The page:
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Teen thief hospitalised, victim investigated for assault

Potts Lawyers > General Law News  > Teen thief hospitalised, victim investigated for assault

Teen thief hospitalised, victim investigated for assault

A teenager winds up in intensive care after allegedly being chased and bashed after trying to break into the garage of a Nerang home.

A leading criminal defence lawyer says it unlikely a teenager who chased down a younger teen after catching him trying to steal his pushbike will be charged.

However, his victim may face criminal charges over the botched break in.

The 13-year-old boy is in a stable condition in hospital after being caught trying to break into the garage of a Nerang house to steal a pushbike about 10pm on Friday alongside two friends, police said.

The trio were disturbed by a 16-year-old boy, who then chased them down the street, before catching the younger teen.

The 13-year-old was later taken to the Gold Coast Hospital with serious injuries, but his condition has since stabilised.

Gold Coast lawyer Bill Potts said there was a clear line between self-defence and retribution, but the 16-year-old may escape criminal charges, as he is considered a juvenile under Queensland law.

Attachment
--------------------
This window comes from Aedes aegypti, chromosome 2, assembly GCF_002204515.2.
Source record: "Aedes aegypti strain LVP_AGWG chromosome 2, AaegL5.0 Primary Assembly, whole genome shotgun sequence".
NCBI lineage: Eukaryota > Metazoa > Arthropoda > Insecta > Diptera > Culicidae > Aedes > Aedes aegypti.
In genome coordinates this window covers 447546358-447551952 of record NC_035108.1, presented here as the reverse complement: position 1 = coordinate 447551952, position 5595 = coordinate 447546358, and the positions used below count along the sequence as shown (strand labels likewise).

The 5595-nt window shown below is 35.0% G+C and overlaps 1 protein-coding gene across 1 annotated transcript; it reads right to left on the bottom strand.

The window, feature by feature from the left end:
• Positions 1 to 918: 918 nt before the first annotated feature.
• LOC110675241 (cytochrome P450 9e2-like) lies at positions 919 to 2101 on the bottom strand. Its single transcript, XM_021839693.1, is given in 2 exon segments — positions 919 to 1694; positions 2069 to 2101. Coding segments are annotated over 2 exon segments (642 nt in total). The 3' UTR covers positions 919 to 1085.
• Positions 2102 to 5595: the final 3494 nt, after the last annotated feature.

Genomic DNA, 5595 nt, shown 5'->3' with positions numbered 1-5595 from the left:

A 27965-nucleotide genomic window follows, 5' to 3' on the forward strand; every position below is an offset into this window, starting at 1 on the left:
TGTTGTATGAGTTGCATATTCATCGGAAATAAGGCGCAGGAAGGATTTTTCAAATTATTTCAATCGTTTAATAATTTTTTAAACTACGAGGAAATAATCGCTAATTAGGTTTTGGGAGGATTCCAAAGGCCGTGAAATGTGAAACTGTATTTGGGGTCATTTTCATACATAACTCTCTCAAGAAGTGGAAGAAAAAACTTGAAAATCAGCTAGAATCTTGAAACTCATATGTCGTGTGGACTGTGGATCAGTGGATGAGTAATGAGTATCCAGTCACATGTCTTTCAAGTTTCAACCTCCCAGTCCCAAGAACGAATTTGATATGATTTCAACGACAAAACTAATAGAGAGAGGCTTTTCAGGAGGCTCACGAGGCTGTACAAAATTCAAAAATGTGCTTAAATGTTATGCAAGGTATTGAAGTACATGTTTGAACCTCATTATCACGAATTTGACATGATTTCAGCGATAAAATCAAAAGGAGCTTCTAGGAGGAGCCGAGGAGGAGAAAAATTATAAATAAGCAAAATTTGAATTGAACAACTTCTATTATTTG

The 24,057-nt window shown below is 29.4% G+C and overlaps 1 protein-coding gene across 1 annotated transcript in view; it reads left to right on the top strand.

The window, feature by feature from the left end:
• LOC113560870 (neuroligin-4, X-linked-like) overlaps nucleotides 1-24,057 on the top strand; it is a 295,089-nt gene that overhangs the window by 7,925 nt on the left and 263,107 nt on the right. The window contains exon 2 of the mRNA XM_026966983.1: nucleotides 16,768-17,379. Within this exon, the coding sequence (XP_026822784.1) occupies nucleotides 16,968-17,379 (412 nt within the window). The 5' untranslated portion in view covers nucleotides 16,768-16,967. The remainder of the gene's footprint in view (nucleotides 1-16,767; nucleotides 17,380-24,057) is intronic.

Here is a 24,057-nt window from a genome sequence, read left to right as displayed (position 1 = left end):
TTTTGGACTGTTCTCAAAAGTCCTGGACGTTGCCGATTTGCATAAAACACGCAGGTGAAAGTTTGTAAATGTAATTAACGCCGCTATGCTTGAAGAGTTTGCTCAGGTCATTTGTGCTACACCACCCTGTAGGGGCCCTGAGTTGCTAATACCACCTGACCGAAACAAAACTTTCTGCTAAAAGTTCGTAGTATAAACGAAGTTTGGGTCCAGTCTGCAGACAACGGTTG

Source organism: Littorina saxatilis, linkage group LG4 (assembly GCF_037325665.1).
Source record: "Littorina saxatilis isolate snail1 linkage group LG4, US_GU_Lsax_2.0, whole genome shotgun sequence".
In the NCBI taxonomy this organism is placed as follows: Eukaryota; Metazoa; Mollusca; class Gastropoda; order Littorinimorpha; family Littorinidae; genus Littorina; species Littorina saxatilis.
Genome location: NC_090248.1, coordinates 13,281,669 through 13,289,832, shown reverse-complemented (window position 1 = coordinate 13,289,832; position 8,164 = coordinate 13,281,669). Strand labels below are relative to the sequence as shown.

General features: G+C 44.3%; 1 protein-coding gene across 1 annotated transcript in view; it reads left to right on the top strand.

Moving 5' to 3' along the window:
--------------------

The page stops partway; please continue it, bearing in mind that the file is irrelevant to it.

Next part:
“If an adult had done the same thing he would very swiftly find himself arrested for assault,” he said.

“The court and the law requires that people only use reasonable force. It does not entitle us or enable us to inflict harm on people.”

Mr Potts warned that residents can only physically defend their property as far as the driveway or back fence.

“The criminal code makes it very clear that people are entitled to defend their own property to the extent that it is reasonably necessary,” he said.

“If someone has invaded your house in the middle of the night then you can use sufficient force to repel them, to disenable them and get them away from your property.

“The duty of any person in those circumstances is to report it to call the police, perhaps follow them to identify them, but under no circumstances is it justified to effectively assault someone once the need to the defend the property and themselves is over.

“The idea of an eye for an eye and a tooth for a tooth is the rule of the jungle, it’s not the rule for Queensland.”

A police spokesman said officers from the Gold Coast Child Protection Investigation Unit were investigating an alleged assault.

“We’ve spoken with the boy and his family, but they have not yet made a formal complaint,” he said.

“The CPIU will speak with the family today.”

It is not clear whether the two teens knew each other before the incident.

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